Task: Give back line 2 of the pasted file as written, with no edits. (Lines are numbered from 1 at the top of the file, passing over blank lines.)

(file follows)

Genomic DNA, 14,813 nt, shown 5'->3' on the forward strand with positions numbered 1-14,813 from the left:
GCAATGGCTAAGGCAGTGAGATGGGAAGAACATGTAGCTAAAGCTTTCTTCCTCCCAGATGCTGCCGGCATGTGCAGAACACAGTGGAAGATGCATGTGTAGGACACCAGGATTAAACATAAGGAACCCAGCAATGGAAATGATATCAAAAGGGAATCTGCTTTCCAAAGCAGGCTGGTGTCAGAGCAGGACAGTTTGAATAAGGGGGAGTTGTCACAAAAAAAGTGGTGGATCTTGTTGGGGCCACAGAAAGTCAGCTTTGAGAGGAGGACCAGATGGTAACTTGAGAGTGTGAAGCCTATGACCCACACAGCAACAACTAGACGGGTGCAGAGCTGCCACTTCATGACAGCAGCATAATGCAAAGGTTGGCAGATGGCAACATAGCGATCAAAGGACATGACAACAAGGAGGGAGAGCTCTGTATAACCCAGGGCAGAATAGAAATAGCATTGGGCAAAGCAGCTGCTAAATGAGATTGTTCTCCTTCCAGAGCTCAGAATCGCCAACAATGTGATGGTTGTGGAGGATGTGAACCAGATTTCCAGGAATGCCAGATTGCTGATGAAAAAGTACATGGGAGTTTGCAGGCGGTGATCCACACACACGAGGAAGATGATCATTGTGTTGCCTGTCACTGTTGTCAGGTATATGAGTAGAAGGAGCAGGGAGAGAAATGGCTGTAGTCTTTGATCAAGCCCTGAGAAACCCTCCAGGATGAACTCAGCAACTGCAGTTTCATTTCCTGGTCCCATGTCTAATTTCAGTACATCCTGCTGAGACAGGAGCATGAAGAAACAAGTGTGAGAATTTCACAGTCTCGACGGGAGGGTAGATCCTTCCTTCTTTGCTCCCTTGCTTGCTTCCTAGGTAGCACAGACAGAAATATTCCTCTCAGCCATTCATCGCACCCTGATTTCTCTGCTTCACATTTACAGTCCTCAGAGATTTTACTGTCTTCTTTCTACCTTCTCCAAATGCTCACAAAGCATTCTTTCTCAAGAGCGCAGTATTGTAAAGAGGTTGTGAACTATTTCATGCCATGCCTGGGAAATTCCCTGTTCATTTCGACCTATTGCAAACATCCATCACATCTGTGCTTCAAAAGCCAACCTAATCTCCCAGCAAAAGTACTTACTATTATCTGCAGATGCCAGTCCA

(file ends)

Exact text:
GCAATGGCTAAGGCAGTGAGATGGGAAGAACATGTAGCTAAAGCTTTCTTCCTCCCAGATGCTGCCGGCATGTGCAGAACACAGTGGAAGATGCATGTGTAGGACACCAGGATTAAACATAAGGAACCCAGCAATGGAAATGATATCAAAAGGGAATCTGCTTTCCAAAGCAGGCTGGTGTCAGAGCAGGACAGTTTGAATAAGGGGGAGTTGTCACAAAAAAAGTGGTGGATCTTGTTGGGGCCACAGAAAGTCAGCTTTGAGAGGAGGACCAGATGGTAACTTGAGAGTGTGAAGCCTATGACCCACACAGCAACAACTAGACGGGTGCAGAGCTGCCACTTCATGACAGCAGCATAATGCAAAGGTTGGCAGATGGCAACATAGCGATCAAAGGACATGACAACAAGGAGGGAGAGCTCTGTATAACCCAGGGCAGAATAGAAATAGCATTGGGCAAAGCAGCTGCTAAATGAGATTGTTCTCCTTCCAGAGCTCAGAATCGCCAACAATGTGATGGTTGTGGAGGATGTGAACCAGATTTCCAGGAATGCCAGATTGCTGATGAAAAAGTACATGGGAGTTTGCAGGCGGTGATCCACACACACGAGGAAGATGATCATTGTGTTGCCTGTCACTGTTGTCAGGTATATGAGTAGAAGGAGCAGGGAGAGAAATGGCTGTAGTCTTTGATCAAGCCCTGAGAAACCCTCCAGGATGAACTCAGCAACTGCAGTTTCATTTCCTGGTCCCATGTCTAATTTCAGTACATCCTGCTGAGACAGGAGCATGAAGAAACAAGTGTGAGAATTTCACAGTCTCGACGGGAGGGTAGATCCTTCCTTCTTTGCTCCCTTGCTTGCTTCCTAGGTAGCACAGACAGAAATATTCCTCTCAGCCATTCATCGCACCCTGATTTCTCTGCTTCACATTTACAGTCCTCAGAGATTTTACTGTCTTCTTTCTACCTTCTCCAAATGCTCACAAAGCATTCTTTCTCAAGAGCGCAGTATTGTAAAGAGGTTGTGAACTATTTCATGCCATGCCTGGGAAATTCCCTGTTCATTTCGACCTATTGCAAACATCCATCACATCTGTGCTTCAAAAGCCAACCTAATCTCCCAGCAAAAGTACTTACTATTATCTGCAGATGCCAGTCCA